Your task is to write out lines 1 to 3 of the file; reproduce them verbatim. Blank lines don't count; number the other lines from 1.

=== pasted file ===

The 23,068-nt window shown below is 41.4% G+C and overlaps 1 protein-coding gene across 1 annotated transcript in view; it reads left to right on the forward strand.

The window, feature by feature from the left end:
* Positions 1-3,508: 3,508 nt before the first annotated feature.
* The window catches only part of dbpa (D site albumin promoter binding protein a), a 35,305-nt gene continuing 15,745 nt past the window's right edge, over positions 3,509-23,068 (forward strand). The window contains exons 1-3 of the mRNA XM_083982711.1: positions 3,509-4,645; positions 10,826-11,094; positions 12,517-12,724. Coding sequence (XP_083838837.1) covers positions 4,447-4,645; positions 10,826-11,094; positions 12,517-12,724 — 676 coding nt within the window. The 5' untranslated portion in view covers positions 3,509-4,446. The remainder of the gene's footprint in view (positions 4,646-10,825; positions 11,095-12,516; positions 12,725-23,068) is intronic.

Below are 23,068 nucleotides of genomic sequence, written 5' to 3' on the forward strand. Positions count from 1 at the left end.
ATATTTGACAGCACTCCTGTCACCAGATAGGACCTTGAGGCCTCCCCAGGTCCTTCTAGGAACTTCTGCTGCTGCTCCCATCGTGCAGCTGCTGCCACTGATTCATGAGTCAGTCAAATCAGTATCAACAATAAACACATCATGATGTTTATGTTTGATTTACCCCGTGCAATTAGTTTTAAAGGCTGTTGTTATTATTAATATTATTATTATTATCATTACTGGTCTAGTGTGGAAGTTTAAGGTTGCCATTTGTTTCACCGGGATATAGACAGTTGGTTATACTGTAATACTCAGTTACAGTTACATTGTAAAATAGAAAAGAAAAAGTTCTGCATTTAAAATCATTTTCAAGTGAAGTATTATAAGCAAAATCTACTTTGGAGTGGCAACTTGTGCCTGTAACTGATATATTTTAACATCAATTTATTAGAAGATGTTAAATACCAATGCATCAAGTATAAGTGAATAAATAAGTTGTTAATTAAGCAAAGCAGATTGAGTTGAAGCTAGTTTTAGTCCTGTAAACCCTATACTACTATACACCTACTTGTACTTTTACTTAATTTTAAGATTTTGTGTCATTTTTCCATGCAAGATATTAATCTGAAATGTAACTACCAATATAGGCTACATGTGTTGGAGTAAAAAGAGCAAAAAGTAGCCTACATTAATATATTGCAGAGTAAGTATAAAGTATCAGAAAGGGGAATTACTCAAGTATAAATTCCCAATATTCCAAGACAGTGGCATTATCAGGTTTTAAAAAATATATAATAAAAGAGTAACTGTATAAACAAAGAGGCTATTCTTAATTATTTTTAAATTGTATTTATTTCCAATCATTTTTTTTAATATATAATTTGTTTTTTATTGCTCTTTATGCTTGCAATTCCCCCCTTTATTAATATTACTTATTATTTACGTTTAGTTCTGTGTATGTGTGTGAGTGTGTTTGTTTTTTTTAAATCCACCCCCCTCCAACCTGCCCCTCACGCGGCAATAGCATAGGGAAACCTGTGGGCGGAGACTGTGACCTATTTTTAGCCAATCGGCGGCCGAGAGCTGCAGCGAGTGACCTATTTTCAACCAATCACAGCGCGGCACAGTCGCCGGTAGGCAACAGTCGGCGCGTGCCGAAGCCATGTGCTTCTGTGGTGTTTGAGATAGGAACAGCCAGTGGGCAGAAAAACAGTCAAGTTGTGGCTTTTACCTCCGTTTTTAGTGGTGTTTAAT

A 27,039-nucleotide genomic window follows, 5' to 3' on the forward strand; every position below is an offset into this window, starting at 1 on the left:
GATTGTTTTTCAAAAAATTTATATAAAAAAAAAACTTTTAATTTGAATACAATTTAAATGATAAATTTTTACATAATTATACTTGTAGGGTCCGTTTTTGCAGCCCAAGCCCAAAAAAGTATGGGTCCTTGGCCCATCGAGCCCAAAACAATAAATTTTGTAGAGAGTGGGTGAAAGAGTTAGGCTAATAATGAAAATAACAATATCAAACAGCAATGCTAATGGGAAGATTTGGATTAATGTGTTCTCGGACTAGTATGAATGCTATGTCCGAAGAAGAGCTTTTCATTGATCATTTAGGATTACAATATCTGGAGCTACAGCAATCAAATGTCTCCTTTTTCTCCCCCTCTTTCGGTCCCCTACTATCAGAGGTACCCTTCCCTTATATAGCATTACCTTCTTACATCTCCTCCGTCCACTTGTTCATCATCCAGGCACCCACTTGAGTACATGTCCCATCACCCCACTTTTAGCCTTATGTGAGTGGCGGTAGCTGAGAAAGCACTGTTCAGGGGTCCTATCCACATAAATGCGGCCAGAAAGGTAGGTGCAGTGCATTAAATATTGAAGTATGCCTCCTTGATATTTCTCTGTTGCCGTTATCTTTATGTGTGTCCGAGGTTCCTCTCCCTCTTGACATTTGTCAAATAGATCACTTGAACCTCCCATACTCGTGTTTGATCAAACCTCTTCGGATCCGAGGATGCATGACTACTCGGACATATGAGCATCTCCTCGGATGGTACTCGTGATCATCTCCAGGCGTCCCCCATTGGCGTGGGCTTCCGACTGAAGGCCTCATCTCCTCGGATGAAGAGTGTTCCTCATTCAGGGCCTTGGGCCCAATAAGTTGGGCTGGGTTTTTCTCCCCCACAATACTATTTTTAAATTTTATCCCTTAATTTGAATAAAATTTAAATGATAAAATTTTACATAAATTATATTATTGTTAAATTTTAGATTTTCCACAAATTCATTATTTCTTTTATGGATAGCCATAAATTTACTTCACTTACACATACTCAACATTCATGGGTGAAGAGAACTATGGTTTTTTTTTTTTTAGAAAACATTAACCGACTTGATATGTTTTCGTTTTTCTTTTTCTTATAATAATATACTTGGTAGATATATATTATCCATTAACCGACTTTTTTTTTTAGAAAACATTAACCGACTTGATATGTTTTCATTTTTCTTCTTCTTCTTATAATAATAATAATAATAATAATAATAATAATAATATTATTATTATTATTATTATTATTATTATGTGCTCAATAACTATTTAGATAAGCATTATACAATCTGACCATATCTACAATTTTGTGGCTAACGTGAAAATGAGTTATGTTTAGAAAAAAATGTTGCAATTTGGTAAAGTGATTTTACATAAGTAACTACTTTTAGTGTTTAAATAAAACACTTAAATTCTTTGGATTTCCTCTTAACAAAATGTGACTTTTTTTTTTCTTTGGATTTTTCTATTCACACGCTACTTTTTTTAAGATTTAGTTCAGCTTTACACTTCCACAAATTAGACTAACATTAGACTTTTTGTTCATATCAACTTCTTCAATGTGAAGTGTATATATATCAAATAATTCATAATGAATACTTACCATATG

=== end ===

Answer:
The 23,068-nt window shown below is 41.4% G+C and overlaps 1 protein-coding gene across 1 annotated transcript in view; it reads left to right on the forward strand.

The window, feature by feature from the left end:
* Positions 1-3,508: 3,508 nt before the first annotated feature.